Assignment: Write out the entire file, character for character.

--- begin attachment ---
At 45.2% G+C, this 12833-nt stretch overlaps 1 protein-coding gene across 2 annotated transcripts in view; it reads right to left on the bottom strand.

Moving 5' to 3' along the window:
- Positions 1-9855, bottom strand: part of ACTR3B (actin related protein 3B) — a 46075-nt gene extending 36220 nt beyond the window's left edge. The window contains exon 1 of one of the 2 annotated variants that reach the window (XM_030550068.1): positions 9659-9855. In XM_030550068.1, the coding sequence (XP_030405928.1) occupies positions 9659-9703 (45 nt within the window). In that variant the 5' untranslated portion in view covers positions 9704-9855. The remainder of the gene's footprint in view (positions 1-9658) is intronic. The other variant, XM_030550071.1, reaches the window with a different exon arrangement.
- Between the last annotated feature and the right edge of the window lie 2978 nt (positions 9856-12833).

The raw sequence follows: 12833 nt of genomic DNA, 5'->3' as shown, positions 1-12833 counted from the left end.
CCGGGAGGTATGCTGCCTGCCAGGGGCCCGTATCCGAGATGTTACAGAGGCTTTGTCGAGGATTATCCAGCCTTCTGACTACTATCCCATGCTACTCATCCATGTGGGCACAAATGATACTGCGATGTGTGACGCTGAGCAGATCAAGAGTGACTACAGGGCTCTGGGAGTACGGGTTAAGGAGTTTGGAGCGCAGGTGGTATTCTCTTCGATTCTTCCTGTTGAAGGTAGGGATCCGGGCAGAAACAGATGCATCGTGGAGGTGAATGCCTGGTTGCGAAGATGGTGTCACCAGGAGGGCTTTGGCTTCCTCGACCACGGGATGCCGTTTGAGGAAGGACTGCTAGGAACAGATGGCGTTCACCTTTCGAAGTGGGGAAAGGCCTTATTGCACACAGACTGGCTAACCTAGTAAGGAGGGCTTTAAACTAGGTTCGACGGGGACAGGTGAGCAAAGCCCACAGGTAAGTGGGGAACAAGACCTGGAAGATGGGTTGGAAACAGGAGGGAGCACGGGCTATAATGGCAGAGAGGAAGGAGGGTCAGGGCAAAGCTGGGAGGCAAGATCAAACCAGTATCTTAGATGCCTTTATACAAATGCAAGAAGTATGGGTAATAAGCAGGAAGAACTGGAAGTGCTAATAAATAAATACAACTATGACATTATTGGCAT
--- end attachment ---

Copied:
At 45.2% G+C, this 12833-nt stretch overlaps 1 protein-coding gene across 2 annotated transcripts in view; it reads right to left on the bottom strand.

Moving 5' to 3' along the window:
- Positions 1-9855, bottom strand: part of ACTR3B (actin related protein 3B) — a 46075-nt gene extending 36220 nt beyond the window's left edge. The window contains exon 1 of one of the 2 annotated variants that reach the window (XM_030550068.1): positions 9659-9855. In XM_030550068.1, the coding sequence (XP_030405928.1) occupies positions 9659-9703 (45 nt within the window). In that variant the 5' untranslated portion in view covers positions 9704-9855. The remainder of the gene's footprint in view (positions 1-9658) is intronic. The other variant, XM_030550071.1, reaches the window with a different exon arrangement.
- Between the last annotated feature and the right edge of the window lie 2978 nt (positions 9856-12833).

The raw sequence follows: 12833 nt of genomic DNA, 5'->3' as shown, positions 1-12833 counted from the left end.
CCGGGAGGTATGCTGCCTGCCAGGGGCCCGTATCCGAGATGTTACAGAGGCTTTGTCGAGGATTATCCAGCCTTCTGACTACTATCCCATGCTACTCATCCATGTGGGCACAAATGATACTGCGATGTGTGACGCTGAGCAGATCAAGAGTGACTACAGGGCTCTGGGAGTACGGGTTAAGGAGTTTGGAGCGCAGGTGGTATTCTCTTCGATTCTTCCTGTTGAAGGTAGGGATCCGGGCAGAAACAGATGCATCGTGGAGGTGAATGCCTGGTTGCGAAGATGGTGTCACCAGGAGGGCTTTGGCTTCCTCGACCACGGGATGCCGTTTGAGGAAGGACTGCTAGGAACAGATGGCGTTCACCTTTCGAAGTGGGGAAAGGCCTTATTGCACACAGACTGGCTAACCTAGTAAGGAGGGCTTTAAACTAGGTTCGACGGGGACAGGTGAGCAAAGCCCACAGGTAAGTGGGGAACAAGACCTGGAAGATGGGTTGGAAACAGGAGGGAGCACGGGCTATAATGGCAGAGAGGAAGGAGGGTCAGGGCAAAGCTGGGAGGCAAGATCAAACCAGTATCTTAGATGCCTTTATACAAATGCAAGAAGTATGGGTAATAAGCAGGAAGAACTGGAAGTGCTAATAAATAAATACAACTATGACATTATTGGCAT